This morning, Nomar Garciaparra signed a one-day minor league contract with the Boston Red Sox so that his dream of retiring in a Sox uniform could be realized. After GM Theo Epstein unveiled the signing at a press conference, Nomar took the mic and announced his retirement from Major League Baseball.
It’s the end of an era.
Maybe not for your average baseball fan, but it is for the citizens of Red Sox Nation, and it certainly is for me.
You see, Nomar and I go way back. In fact, it’s for this very reason that Jeremiah decided to pass the proverbial pen to me today, and why a random contributor is gracing the front pages of CSC. (Hi!) JG knew that Nomar’s retirement would mean something to me, and figured I’d have a few things to say about it. And I do. Please bear with me as I get all misty-eyed and rambly.
Growing up, my favorite player on the Red Sox was John Valentin, mostly because he played shortstop like I did. When I heard that he was being shifted to 3rd to make room for this hotshot new guy with a weird name, I have to admit I was a little miffed. Who did this “Nomar” character think he was?!
As the years went by and my waning interest in baseball began to un-wane, I realized that Nomar was – for lack of a better term – freakin’ awesome. He had this electric quality that was hard to describe… just the way he launched curving ropes up the middle, or leapt like a gazelle to throw to first after making what was inevitably an amazing snag at short… he was just really fun to watch. I was jealous of his skill with the glove, in awe of the bombs he could hit for such a skinny guy, amused by his OCD glove-pulling and toe-tapping routine at the plate, and, yes, a victim of a massive crush on him. To a 15-year-old girl obsessed with baseball, he was way beyond dreamy. I had a poster of him in my room that declared him “The Blessing” and “The Anti-Curse” (heh…), and for a few-week stretch during junior year of high school, I would start my day by stroking Poster Nomar’s nose five times. (I’m weird. I’m okay with that.)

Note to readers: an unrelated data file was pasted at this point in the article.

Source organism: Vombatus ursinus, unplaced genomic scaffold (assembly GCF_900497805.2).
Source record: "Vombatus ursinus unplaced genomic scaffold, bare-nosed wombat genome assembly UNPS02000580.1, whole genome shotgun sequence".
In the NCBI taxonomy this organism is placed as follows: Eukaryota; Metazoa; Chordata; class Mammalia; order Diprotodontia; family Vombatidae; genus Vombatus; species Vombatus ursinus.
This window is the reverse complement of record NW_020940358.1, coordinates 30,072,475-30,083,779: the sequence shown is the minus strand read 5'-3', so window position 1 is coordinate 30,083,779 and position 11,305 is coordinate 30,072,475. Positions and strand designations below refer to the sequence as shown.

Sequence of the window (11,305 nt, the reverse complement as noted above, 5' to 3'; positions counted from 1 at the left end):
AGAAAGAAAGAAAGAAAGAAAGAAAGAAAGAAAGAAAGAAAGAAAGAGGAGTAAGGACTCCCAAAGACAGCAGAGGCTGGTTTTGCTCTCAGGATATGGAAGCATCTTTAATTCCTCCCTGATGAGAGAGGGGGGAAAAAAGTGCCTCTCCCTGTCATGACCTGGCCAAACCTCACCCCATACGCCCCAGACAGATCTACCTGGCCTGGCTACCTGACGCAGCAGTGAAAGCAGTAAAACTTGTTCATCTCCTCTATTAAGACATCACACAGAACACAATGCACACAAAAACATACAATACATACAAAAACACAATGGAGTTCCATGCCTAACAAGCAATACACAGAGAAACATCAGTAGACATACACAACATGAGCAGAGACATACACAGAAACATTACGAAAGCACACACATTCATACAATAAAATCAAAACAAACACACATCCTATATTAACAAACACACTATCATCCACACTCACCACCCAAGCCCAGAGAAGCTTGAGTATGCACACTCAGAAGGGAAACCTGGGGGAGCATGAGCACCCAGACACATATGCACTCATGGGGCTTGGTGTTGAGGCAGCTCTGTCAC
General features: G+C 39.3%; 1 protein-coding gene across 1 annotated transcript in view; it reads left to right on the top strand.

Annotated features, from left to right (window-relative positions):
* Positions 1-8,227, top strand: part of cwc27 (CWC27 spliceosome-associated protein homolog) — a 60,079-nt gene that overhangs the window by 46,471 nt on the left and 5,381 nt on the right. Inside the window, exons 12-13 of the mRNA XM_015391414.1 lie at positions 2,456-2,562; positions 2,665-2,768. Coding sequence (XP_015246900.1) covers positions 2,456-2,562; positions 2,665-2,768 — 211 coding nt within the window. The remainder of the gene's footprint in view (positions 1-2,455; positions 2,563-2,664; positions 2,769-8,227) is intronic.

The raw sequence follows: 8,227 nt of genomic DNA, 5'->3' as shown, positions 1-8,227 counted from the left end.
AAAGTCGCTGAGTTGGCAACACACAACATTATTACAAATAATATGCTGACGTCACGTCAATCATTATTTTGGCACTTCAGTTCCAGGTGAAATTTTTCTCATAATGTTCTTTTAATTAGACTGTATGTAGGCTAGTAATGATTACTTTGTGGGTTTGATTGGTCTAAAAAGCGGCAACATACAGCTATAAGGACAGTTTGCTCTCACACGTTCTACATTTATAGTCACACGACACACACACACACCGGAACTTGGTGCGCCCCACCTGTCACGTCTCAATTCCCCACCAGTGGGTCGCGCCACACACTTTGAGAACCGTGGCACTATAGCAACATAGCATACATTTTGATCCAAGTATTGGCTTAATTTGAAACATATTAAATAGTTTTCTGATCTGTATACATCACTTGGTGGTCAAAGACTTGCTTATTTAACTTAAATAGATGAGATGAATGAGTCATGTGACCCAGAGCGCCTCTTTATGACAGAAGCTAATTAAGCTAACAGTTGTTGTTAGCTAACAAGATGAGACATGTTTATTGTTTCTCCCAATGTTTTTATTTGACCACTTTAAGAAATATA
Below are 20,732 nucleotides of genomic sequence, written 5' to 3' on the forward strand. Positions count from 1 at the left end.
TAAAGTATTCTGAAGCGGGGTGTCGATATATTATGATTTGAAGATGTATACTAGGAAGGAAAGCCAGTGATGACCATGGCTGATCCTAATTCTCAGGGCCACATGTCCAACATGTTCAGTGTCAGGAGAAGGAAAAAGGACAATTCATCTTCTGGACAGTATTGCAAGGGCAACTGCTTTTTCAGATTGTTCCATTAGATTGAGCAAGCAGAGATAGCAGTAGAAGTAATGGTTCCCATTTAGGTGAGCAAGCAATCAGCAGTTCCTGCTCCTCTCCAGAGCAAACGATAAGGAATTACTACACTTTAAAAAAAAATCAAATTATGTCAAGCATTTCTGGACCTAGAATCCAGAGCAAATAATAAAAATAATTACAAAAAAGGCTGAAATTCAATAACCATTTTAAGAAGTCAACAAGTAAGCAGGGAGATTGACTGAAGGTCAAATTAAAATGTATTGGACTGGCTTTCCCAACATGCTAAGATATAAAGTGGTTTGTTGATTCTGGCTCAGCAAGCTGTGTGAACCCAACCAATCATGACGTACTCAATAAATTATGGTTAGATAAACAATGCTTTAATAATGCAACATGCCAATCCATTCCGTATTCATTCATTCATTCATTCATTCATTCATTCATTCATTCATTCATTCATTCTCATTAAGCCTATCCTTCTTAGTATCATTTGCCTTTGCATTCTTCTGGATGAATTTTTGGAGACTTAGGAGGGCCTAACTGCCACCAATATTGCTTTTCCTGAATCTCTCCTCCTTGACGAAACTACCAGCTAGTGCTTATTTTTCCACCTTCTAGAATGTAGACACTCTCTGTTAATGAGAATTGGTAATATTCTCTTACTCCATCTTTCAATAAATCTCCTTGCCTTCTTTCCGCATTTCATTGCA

Nomar’s prime was cut short when the Sports Illustrated Jinx struck, and after his wrist injury and ensuing rehab… well, he just wasn’t the same. He couldn’t hit the ball with the same laser intensity, he couldn’t come through in the clutch like he used to, he became injury-plagued. And the predatory Boston media started creeping in. People started saying we should trade him. Amidst the encroaching dark clouds, I kindled my flame of hope and love (how’s that for imagery?), declaring to any naysayer I came across that I would gladly whup some GM ass if anyone laid a finger on my Nomar. I naively thought he was untouchable. I mean, at the time, he and Pedro Martinez were the Boston Red Sox. They were fan favorites. They couldn’t possibly be traded… right?!
The day I found out Theo traded him to the Cubs… well, I’ll let a vintage blog post speak for me on that one. Basically, I was gutted. A shortstop-sized hole was left in my heart… and funnily enough, the same hole was left in the Red Sox. As Jeremiah wrote so eloquently a few months back, the team hasn’t had a reliable starting shortstop since The Dreaded Trade. It’s been a veritable revolving door out there at short since August 2004, and I’d be lying if I said I didn’t shake my head, tut, and say, “Told ya so” every time New Shortstop X doesn’t pan out.
It’s funny how being so enamored with a player can make you blind to the fact that your team might not be better off with him. Sure, the Sox have been weak in that position since Nomar left. But could Nomar himself have made things better? He really never was the same after getting plonked on the wrist by Al Effing Reyes, and it seemed like almost every other month I was hearing reports that he was injured again, on the DL again. He drifted from Chicago to Los Angeles, and then again to Oakland, and it was getting to the point where it seemed like teams were reluctant to give him – and his age, and his numerous injuries – a chance.
And while he may have faded a bit from some memories, I was still kindling that flame. I’m a proud owner of a Nomar Cubs shirt and a Nomar Dodgers shirt, and I even finagled some crappy tickets to a Sox-A’s game last season in hopes that I’d get to see him play again. (He sat out the game I attended… figures.)
And you know, only now am I realizing what that little flame of hope was even for. I wanted to see Nomar back in a Sox jersey again, and I wanted to see him finish his career in Boston. If the Hall of Fame comes a-courtin’, I want him to be wearing a blue cap with a red B. And I want to see a 5 hanging up among the other retired numbers over right field at Fenway someday.
Those last two may or may not happen, but at least I can gently snuff out my candle with a smile, knowing that Nomar ended his baseball career at home, with the Red Sox.
And I still think he’s freakin’ awesome.